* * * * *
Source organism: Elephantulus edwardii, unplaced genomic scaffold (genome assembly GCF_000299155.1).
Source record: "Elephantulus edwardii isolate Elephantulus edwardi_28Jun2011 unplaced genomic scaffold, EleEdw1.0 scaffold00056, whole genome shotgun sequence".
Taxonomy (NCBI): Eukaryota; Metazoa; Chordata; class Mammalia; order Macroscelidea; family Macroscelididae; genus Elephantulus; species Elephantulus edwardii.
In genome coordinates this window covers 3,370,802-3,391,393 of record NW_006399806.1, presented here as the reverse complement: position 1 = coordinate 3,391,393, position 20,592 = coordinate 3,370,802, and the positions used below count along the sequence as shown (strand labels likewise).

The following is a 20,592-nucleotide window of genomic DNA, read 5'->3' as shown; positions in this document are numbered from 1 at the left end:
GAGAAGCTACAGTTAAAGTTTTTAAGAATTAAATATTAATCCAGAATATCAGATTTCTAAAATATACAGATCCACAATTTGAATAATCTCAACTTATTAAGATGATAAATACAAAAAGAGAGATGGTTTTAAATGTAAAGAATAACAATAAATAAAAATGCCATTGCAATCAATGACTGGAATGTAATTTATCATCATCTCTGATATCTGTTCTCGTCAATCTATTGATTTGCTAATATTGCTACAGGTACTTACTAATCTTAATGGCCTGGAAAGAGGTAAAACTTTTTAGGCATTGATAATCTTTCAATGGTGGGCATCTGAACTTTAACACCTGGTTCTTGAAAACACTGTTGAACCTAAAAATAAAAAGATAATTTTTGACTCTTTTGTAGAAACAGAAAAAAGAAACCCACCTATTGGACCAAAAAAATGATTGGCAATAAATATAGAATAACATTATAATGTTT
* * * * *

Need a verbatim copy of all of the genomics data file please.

Source organism: Elephantulus edwardii, unplaced genomic scaffold (genome assembly GCF_000299155.1).
Source record: "Elephantulus edwardii isolate Elephantulus edwardi_28Jun2011 unplaced genomic scaffold, EleEdw1.0 scaffold00056, whole genome shotgun sequence".
Taxonomy (NCBI): Eukaryota; Metazoa; Chordata; class Mammalia; order Macroscelidea; family Macroscelididae; genus Elephantulus; species Elephantulus edwardii.
In genome coordinates this window covers 3,370,802-3,391,393 of record NW_006399806.1, presented here as the reverse complement: position 1 = coordinate 3,391,393, position 20,592 = coordinate 3,370,802, and the positions used below count along the sequence as shown (strand labels likewise).

The following is a 20,592-nucleotide window of genomic DNA, read 5'->3' as shown; positions in this document are numbered from 1 at the left end:
GAGAAGCTACAGTTAAAGTTTTTAAGAATTAAATATTAATCCAGAATATCAGATTTCTAAAATATACAGATCCACAATTTGAATAATCTCAACTTATTAAGATGATAAATACAAAAAGAGAGATGGTTTTAAATGTAAAGAATAACAATAAATAAAAATGCCATTGCAATCAATGACTGGAATGTAATTTATCATCATCTCTGATATCTGTTCTCGTCAATCTATTGATTTGCTAATATTGCTACAGGTACTTACTAATCTTAATGGCCTGGAAAGAGGTAAAACTTTTTAGGCATTGATAATCTTTCAATGGTGGGCATCTGAACTTTAACACCTGGTTCTTGAAAACACTGTTGAACCTAAAAATAAAAAGATAATTTTTGACTCTTTTGTAGAAACAGAAAAAAGAAACCCACCTATTGGACCAAAAAAATGATTGGCAATAAATATAGAATAACATTATAATGTTT